My disclaimer this week is that I’m writing about an idea in my head. This is not something I’ve tried and have first-hand experience to report. But I’ve got feeling this idea will hold water if we can determine the logistics to make it happen. This I believe.
When I was a cooperative education student at Georgia Tech I was employed by a company in the northern Atlanta suburbs. The company setup a program that rotated two co-op students through different areas of IT so we could gain exposure and experience with different areas. My counterpart and I rotated different school/work quarters. While he worked one quarter I was in school. Then the next academic quarter we flipped. We had assignments in different groups including telephony, service desk, mainframe services, and networks. The program complemented our education at school and provided us with valuable experience to use when we graduated.
A larger version of this same principle is in corporations that have formal leadership development programs. High potential young employees are selected to go through a job rotation in different departments to prepare them for leading the business in the future. This is often coupled with exposure to international divisions in the business and includes rotations in departments like finance, sales, marketing, and operations.
Today, I was reading through some articles about job trends in Information Technology and I side-tracked onto an article from Fortune Magazine about skills employers want that are not found in a job description. Three of the five employee traits mentioned in the article can be strengthened by a job rotation program like leadership development or co-op rotation. They are 360-degree thinking, cultural competence, and empathy. I believe that these three employee traits are part of the challenge when people talk about the IT group not having alignment with other business departments.
Put IT developers through a six week job rotation in the following departments: operations, sales, customer service, marketing, and finance.
The program would be setup put the IT developer on the front line of each department in entry level jobs so they can feel and touch the flow of business in the organization.
The objectives are different from a traditional leadership development program because this isn’t a program to develop managers or executives. But the objectives for developing more desired employee traits are the same:
- We want IT developers to be able to see business challenges holistically. This includes the viewpoint of the customer and the company.
- We want IT developers to create solutions that engage the customer and yet fit into the workflow of the business units behind their code. They’ll do this through cultural competence in their organization. Imagine how they might design a solution differently knowing how work is sold, configured, and produced.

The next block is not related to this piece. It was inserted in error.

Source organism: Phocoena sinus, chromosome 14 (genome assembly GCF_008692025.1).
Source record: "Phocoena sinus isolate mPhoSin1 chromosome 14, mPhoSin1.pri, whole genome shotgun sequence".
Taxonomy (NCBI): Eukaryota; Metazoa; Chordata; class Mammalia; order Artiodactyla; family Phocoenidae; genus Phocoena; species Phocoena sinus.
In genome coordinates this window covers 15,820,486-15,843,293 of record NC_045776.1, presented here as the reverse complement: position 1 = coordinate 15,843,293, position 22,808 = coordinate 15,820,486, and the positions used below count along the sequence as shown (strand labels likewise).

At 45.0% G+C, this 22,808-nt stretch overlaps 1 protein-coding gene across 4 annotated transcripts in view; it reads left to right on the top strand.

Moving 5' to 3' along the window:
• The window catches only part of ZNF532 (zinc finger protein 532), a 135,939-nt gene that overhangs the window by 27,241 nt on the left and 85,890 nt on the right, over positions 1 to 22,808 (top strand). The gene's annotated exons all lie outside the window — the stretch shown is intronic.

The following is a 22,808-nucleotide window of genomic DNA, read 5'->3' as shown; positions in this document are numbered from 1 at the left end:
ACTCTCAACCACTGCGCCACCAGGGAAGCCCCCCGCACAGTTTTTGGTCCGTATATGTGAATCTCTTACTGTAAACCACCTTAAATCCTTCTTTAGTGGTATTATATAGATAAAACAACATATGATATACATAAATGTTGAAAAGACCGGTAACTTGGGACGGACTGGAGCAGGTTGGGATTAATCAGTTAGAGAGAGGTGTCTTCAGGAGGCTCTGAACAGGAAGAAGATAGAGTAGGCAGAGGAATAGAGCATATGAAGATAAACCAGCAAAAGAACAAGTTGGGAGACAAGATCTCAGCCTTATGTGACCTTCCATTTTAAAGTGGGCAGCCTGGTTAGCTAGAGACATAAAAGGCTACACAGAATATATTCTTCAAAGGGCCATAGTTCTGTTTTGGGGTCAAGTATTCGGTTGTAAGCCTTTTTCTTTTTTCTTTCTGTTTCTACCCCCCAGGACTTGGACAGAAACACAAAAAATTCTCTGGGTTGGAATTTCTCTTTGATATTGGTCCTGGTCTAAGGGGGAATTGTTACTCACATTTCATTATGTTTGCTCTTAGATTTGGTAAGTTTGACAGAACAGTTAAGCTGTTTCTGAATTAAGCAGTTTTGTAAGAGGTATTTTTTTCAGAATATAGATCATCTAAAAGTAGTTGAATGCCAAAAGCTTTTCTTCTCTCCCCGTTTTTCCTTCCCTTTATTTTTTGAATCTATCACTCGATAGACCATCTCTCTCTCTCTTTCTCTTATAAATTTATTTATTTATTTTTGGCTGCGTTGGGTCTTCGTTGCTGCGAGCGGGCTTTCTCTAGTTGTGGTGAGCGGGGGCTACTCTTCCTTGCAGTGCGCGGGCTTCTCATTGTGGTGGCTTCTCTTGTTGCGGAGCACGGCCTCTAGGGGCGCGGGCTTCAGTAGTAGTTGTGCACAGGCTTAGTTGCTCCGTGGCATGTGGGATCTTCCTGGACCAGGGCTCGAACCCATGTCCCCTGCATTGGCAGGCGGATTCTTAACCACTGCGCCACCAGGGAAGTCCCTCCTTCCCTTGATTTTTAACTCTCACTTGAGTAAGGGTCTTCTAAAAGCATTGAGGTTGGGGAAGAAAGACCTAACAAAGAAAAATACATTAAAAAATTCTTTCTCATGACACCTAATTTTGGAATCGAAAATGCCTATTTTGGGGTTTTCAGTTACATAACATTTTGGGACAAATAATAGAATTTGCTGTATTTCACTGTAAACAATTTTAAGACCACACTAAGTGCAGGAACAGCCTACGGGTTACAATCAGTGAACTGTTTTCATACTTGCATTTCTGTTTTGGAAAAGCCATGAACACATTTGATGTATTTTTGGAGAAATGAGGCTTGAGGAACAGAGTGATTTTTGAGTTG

- We want IT developers to be able to see business challenges through the eyes of other departments. A good way to break down barriers between departments is to walk a mile in their shoes.
Will the idea hold water?
Just like you, I can think of a hundred reasons why the idea would fail. Executing this idea would be difficult. The logistics of implementing the idea are complicated. Outside of the planning and job content, this idea requires cooperation from multiple groups of employees. For some it would mean slowing down to ‘train’ others. For the developers it would require they learn some skills outside of computer programming. Combine this with the trend that IT developers are becoming highly specialized in a specific area of the business or that IT developers tend to serve on one specific programming team because of technology-use and it would appear the idea has too many holes to work.
But I’m looking to build a more invested employee. I want to create a developer that can write code for solutions across a broader variety of disciplines. This is about employee longevity, long term investment in talent, job rotation, and building patriots to the company’s mission.
I see this like a baptism for IT developers by immersing them in the waters of the business river. When they come up from the dunking, they’ll have a new life with the ability to think more holistically, the ability to see business challenges through different lenses, and the ability to create solutions that are more connected to the business and customers they serve.
Onward and upward!
Photo Credit: Igor_Zakowski